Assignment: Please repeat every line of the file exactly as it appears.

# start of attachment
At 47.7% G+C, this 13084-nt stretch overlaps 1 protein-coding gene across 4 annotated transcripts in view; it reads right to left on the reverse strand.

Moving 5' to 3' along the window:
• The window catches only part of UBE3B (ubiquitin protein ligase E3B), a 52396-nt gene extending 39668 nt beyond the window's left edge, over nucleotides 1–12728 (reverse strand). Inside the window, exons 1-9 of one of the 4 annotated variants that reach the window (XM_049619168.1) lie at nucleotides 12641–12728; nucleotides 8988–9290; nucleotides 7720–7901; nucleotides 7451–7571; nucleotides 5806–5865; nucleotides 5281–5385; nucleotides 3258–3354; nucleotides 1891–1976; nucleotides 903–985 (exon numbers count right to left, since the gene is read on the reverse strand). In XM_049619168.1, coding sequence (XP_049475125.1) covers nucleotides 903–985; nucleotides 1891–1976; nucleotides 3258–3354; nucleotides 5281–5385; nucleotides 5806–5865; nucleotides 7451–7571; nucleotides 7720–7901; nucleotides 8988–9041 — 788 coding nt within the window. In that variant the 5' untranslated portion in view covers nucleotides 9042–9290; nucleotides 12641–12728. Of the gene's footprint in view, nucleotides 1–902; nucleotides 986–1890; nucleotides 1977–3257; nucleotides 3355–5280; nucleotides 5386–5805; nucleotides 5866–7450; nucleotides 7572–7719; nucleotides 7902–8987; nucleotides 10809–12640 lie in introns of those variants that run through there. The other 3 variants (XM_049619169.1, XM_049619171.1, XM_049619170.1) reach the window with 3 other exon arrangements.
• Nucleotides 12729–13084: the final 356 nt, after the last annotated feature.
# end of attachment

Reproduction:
At 47.7% G+C, this 13084-nt stretch overlaps 1 protein-coding gene across 4 annotated transcripts in view; it reads right to left on the reverse strand.

Moving 5' to 3' along the window:
• The window catches only part of UBE3B (ubiquitin protein ligase E3B), a 52396-nt gene extending 39668 nt beyond the window's left edge, over nucleotides 1–12728 (reverse strand). Inside the window, exons 1-9 of one of the 4 annotated variants that reach the window (XM_049619168.1) lie at nucleotides 12641–12728; nucleotides 8988–9290; nucleotides 7720–7901; nucleotides 7451–7571; nucleotides 5806–5865; nucleotides 5281–5385; nucleotides 3258–3354; nucleotides 1891–1976; nucleotides 903–985 (exon numbers count right to left, since the gene is read on the reverse strand). In XM_049619168.1, coding sequence (XP_049475125.1) covers nucleotides 903–985; nucleotides 1891–1976; nucleotides 3258–3354; nucleotides 5281–5385; nucleotides 5806–5865; nucleotides 7451–7571; nucleotides 7720–7901; nucleotides 8988–9041 — 788 coding nt within the window. In that variant the 5' untranslated portion in view covers nucleotides 9042–9290; nucleotides 12641–12728. Of the gene's footprint in view, nucleotides 1–902; nucleotides 986–1890; nucleotides 1977–3257; nucleotides 3355–5280; nucleotides 5386–5805; nucleotides 5866–7450; nucleotides 7572–7719; nucleotides 7902–8987; nucleotides 10809–12640 lie in introns of those variants that run through there. The other 3 variants (XM_049619169.1, XM_049619171.1, XM_049619170.1) reach the window with 3 other exon arrangements.
• Nucleotides 12729–13084: the final 356 nt, after the last annotated feature.